Parrots have been described as having the emotional equivalent of a 2 year old child. We wouldn't think of leaving a toddler locked alone in a room deprived of opportunities for social interaction, nurturing, intellectual challenge or guidance for several hours a day and expect them to develop into a healthy, happy and fully functioning beings. We also can't expect this of our parrots. As with children, parrots need a lot of patience, attention and nurturing guidance, as well as opportunities to learn and explore.
Your bird's mental health is just as critical as his physical health.
A parrot who is mentally and emotionally secure is:
- able to form a sense of belonging with its human flock
- self-confident and less fearful
- outgoing, active and playful
- able to adapt to new situations
To foster emotional health, parrot owners need to provide:
- a safe and secure living environment
- consistent, responsible caretaking
- appropriate, nurturing guidance
- positive attention, interaction and acknowledgement
- opportunities to develop self confidence through exploration, development of new skills and independence.
We have to be extremely careful not to get so caught up in our lives that we neglect the primary emotional needs of these very sensitive creatures.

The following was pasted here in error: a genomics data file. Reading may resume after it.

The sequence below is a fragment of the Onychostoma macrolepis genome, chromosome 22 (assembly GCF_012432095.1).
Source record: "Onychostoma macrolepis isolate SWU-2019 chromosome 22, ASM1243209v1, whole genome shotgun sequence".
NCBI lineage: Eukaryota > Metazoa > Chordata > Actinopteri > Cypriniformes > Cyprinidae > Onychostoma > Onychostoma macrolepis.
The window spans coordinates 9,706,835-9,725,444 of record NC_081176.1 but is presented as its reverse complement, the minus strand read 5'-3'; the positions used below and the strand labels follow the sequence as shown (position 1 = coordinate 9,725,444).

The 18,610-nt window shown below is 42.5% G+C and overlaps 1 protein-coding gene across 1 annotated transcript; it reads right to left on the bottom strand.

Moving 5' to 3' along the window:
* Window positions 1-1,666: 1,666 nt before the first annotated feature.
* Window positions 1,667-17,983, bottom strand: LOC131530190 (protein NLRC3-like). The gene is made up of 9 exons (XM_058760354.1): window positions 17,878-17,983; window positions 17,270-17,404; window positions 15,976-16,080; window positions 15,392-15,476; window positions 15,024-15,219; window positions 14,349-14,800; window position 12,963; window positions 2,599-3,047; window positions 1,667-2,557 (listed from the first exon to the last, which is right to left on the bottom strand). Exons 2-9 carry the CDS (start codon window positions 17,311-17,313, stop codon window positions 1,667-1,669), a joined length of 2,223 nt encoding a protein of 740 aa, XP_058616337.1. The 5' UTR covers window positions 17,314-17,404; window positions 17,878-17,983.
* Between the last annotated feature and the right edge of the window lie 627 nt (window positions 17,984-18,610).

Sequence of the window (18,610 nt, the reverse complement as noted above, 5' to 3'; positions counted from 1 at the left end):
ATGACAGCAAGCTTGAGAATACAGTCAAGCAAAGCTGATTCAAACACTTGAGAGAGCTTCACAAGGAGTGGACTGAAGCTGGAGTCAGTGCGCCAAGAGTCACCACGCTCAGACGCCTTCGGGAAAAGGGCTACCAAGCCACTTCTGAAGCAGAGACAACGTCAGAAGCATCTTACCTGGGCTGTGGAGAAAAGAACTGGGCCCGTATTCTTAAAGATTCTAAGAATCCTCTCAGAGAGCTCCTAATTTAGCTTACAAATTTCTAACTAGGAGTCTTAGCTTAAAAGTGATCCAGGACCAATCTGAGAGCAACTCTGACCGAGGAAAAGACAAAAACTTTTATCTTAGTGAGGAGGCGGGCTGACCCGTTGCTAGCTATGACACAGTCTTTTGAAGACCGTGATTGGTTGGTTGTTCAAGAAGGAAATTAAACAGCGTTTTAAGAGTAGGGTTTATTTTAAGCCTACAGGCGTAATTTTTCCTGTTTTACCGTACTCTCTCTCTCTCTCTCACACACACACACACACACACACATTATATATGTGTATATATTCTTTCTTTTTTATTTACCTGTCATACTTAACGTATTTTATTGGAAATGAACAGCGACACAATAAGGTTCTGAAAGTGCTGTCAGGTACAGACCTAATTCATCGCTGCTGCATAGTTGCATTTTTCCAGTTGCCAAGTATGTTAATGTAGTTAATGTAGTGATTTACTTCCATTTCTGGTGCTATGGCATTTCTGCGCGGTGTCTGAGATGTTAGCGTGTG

What are a parrot's primary emotional needs?
Parrots are flock animals with an innate need for companionship and social interaction. In captivity, parrots need stable, secure relationships with their owners to maintain a sense of well being and to ensure their healthy emotional, cognitive and social development.
Highly intelligent, these amazing birds need to flex their brains or risk the development of many negative behaviors.
Birds in the wild have complete autonomy over their lives. They make choices continuously as to what they eat, where they roost, who their mate will be, when and how to play, etc. The ability to have some control over one's life is important to a being's quality of life.
For more information on specific approaches to supporting your parrot's emotional needs check out the article category links below: